February 25, 2008
North Carolina is getting the short end of the stick in dogfish fishery
By SUSAN WEST
winter fish house owner Tilman Gray bought spiny dogfish for just four
days before the 6 million pound Atlantic Coast quota was filled and the
“Four days doesn’t sound like a lot, but even that made a
difference for fishermen looking for something to do,” Gray said
from his office at Avon Seafood in Hatteras.
Gray found a limited market in January with one of the three remaining dogfish processing facilities in the United States.
At one time there was a processing plant in Gloucester, Va., that
handled dogfish from the Outer Banks, but profitability for that
facility, like other cutting houses, was rooted in moving large volumes
of the inexpensive fish.
The plants export the cut product to Europe, where the backs are called
rock salmon or grey fish and are used in traditional means, such as
fish and chips.
When regulators cut the harvest of dogfish to a pittance in 2001, most
U.S. processors closed, and the three surviving plants turned to
dogfish from Canada to fill the huge gap in supply.
Modest increases in harvest limits have come with improving health of
the stock, but recovery of the domestic infrastructure is uncertain.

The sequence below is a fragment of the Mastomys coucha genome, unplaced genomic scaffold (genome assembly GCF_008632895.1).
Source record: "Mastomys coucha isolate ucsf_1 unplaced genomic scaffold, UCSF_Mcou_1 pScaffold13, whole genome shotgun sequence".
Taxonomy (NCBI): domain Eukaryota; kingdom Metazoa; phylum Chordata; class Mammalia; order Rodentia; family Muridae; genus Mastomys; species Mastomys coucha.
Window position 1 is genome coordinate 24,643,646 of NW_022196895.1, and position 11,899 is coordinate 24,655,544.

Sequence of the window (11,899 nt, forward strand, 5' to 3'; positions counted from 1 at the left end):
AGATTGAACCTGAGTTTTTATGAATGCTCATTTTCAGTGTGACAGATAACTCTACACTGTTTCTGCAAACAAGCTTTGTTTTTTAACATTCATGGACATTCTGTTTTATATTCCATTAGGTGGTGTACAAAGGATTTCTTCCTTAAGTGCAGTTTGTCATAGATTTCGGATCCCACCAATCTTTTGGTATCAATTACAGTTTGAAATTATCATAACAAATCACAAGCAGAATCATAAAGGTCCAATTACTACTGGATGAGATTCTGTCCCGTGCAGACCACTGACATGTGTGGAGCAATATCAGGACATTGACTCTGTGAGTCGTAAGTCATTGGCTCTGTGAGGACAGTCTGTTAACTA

Gray’s market in January was with Sea Trader, a New Bedford,
Mass., processor, and he arranged to take some dogfish brought in to
several other fish houses in addition to his own.
At one fish house, Jeffrey’s Seafood in Hatteras, fishermen drew
straws to determine which boats would fish for the sharks.
But just days later the fishery closed.
For the past few years, ocean temperatures have stayed warmer than
usual well into the winter, and dogfish have been slow to migrate to
the waters off North Carolina.
By the time the fish migrate south, the market is pretty well sewn up
by fish dealers in other states, and the regional harvest limit that
applies to states from New York to North Carolina is close to being
“The way the fishery is managed now, it disenfranchises North
Carolina from participating in the dogfish fishery,” said Bradley
Styron, owner of a Cedar Island fish house.
Styron bought dogfish three days this winter, and the 16-hour run from Cedar Island to New Bedford took a heavy toll on profits.
Styron and Gray and many fishermen would like to see the Atlantic
States Marine Fisheries Commission (ASMFC) replace the regional quota
with state-by-state quotas based on historical landings.
“If North Carolina had a hard quota, maybe it would be enough to
encourage a processor to invest in the infrastructure to process
dogfish in this state,” said Styron who serves on the state
Marine Fisheries Commission (MFC).
The idea has the support of the North Carolina Division of Marine Fisheries (DMF).
“I’m on record supporting state-by-state quotas for dogfish,” Louis Daniel, DMF director, said.
Daniel said that North Carolina stood behind Massachusetts in dogfish
landings right before the ASMFC dogfish management plan went into
“Massachusetts has maintained their fishery, but North Carolina
is no longer second or even third in landings now,” he explained.
He said the ASMFC plans to discuss how the regional quota
management system has affected state landings when it meets in April.
Styron said the MFC has asked its finfish advisory committee to take up
dogfish management at that group’s next meeting and make
recommendations to the MFC.